Animal Magnetism
Aphid-Ranching Ants

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Aphid-ranching ants at Fourmilab

This is a close-up of the leaf stem of a sunflower. The small dark grey insects are aphids, which feed on the sap of the plant. The ants stimulate the aphids with their antennŠ or forelegs to excrete a substance called honeydew which is rich in nutrients ants require. Each worker ant goes from aphid to aphid collecting honeydew which she stores in her abdomen until it's full, whereupon she returns to the nest and regurgitates to feed other members of the colony. Ladybird eating aphids at Fourmilab The ants, in return, protect the aphids from predators such as flies, wasps, and beetles. Indeed, the arthropod contingent at Fourmilab are not entirely unanimous regarding the use to which aphids should be put. This ladybird (Coccinella septempunctata) is munching away at aphids on a leaf near where the ants have their main ranch. An ant, to the left and slightly out of focus), is attempting (without apparent success) to harass the beetle and chase it away. The ants, like ranchers of our own species, sometimes move their aphids to richer grazing grounds.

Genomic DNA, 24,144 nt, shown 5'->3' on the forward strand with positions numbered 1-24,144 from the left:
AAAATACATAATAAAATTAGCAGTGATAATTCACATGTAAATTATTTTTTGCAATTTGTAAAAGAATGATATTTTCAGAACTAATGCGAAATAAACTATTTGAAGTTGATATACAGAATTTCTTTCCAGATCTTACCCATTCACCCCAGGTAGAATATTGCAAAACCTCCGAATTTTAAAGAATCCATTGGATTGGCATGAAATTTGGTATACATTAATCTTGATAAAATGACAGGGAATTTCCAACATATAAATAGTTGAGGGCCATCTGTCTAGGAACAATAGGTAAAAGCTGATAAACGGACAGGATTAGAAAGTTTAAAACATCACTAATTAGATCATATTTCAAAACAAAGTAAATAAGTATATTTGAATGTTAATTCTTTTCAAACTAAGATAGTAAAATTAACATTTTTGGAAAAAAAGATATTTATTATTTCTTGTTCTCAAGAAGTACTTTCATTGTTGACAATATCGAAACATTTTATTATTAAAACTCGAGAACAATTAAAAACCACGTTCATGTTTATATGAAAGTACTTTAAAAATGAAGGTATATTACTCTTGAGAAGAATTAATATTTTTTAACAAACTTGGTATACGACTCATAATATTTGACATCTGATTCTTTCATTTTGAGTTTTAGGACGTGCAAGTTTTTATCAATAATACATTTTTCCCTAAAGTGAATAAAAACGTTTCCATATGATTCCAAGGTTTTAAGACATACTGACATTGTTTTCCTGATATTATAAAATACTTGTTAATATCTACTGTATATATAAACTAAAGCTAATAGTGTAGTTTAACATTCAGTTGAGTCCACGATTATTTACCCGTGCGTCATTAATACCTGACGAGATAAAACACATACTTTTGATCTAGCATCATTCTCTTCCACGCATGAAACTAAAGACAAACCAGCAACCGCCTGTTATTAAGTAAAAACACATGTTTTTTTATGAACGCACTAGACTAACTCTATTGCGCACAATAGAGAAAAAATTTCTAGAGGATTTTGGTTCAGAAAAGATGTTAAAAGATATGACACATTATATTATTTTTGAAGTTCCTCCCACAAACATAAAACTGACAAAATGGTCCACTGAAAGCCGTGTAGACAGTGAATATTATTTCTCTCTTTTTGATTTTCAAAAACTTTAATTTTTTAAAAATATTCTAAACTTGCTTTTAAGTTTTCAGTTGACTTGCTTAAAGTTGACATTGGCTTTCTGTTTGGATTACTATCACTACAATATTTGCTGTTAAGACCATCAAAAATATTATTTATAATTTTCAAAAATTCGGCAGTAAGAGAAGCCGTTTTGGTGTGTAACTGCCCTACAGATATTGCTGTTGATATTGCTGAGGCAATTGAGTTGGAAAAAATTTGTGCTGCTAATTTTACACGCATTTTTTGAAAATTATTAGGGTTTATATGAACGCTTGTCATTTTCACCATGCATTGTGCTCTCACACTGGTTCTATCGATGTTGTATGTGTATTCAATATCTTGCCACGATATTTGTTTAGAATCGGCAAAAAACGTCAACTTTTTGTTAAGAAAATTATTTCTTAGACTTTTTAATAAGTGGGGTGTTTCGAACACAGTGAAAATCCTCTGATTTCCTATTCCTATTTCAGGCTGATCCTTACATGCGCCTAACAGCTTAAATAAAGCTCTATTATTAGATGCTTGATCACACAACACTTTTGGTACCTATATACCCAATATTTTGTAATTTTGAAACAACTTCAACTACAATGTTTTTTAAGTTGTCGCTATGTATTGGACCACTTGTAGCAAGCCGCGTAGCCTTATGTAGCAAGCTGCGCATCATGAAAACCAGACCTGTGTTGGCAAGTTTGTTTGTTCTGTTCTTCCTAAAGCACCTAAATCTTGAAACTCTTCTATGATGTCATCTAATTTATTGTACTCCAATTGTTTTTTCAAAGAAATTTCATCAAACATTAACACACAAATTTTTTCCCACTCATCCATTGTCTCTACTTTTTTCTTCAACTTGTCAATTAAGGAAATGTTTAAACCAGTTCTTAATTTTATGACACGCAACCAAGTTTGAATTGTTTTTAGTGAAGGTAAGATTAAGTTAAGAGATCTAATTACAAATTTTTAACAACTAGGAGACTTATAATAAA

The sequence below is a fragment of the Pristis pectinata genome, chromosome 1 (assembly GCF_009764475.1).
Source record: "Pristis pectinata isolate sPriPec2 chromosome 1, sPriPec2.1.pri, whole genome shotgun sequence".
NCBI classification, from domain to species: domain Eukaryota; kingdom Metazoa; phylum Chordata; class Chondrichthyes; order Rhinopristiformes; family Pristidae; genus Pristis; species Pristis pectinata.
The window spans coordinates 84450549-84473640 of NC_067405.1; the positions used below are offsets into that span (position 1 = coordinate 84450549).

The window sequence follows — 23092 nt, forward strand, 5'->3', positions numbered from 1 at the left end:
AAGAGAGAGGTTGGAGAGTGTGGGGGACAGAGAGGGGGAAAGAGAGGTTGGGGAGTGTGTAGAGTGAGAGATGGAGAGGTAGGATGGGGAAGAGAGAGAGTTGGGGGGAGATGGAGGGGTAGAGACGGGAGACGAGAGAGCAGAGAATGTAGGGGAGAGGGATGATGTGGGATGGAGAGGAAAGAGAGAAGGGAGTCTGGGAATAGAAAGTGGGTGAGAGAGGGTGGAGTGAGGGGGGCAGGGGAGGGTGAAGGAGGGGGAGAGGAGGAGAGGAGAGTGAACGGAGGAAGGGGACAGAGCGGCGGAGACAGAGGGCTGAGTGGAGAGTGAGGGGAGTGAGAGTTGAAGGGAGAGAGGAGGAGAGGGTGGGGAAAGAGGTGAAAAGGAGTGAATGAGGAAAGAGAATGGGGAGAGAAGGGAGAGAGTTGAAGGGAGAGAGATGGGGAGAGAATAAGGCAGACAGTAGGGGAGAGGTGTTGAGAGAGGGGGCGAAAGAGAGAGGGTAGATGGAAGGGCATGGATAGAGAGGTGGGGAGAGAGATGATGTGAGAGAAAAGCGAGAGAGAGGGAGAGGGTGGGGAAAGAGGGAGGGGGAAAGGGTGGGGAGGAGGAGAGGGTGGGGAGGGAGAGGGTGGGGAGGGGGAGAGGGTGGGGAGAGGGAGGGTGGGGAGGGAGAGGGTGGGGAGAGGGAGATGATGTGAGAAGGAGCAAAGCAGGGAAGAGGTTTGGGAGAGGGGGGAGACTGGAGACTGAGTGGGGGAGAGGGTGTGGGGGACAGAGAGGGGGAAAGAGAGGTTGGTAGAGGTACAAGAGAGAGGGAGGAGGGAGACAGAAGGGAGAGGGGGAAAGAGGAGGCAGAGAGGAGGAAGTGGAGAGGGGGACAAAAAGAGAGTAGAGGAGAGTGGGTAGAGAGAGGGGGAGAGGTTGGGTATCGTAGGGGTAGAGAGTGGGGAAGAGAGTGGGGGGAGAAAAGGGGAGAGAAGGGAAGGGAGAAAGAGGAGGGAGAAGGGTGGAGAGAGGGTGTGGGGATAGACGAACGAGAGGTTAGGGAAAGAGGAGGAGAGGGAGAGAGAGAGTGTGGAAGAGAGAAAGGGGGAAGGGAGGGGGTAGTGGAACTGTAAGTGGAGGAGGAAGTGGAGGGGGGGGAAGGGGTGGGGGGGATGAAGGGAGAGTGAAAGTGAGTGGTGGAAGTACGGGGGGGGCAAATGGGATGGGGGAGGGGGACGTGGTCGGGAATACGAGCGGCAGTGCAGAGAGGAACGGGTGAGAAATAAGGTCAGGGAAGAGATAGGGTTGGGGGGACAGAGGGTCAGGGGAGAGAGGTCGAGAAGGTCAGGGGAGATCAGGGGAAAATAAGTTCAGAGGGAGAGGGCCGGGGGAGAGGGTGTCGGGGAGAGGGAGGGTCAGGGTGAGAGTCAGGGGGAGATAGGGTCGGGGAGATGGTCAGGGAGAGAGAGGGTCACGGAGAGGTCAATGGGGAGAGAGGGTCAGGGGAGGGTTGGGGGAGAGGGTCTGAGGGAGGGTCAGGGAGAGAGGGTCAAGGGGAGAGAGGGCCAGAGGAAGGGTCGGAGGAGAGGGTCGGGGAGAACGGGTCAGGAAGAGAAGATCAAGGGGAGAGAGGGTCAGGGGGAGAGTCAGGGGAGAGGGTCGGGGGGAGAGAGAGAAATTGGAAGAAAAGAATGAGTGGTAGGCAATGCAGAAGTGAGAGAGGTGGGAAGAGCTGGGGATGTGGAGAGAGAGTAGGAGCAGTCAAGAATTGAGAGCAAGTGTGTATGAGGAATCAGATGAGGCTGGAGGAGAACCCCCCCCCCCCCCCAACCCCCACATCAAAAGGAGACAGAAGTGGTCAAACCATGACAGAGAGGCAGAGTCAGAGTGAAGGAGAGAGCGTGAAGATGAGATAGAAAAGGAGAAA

The ant ranch photo was taken by John Walker on July 6th, 2003 on the Fourmilab grounds with an Olympus C-3040 digital camera in macro zoom mode at f/5 and 1/100 second. The image was cropped from the original full frame, contrast enhanced, and slightly sharpened with The Gimp under Linux. The photo of the ladybird was taken on July 13th, 2003 with the same camera and lens settings, but with automatic focus and exposure.


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by John Walker
July 10th, 2003
This document is in the public domain.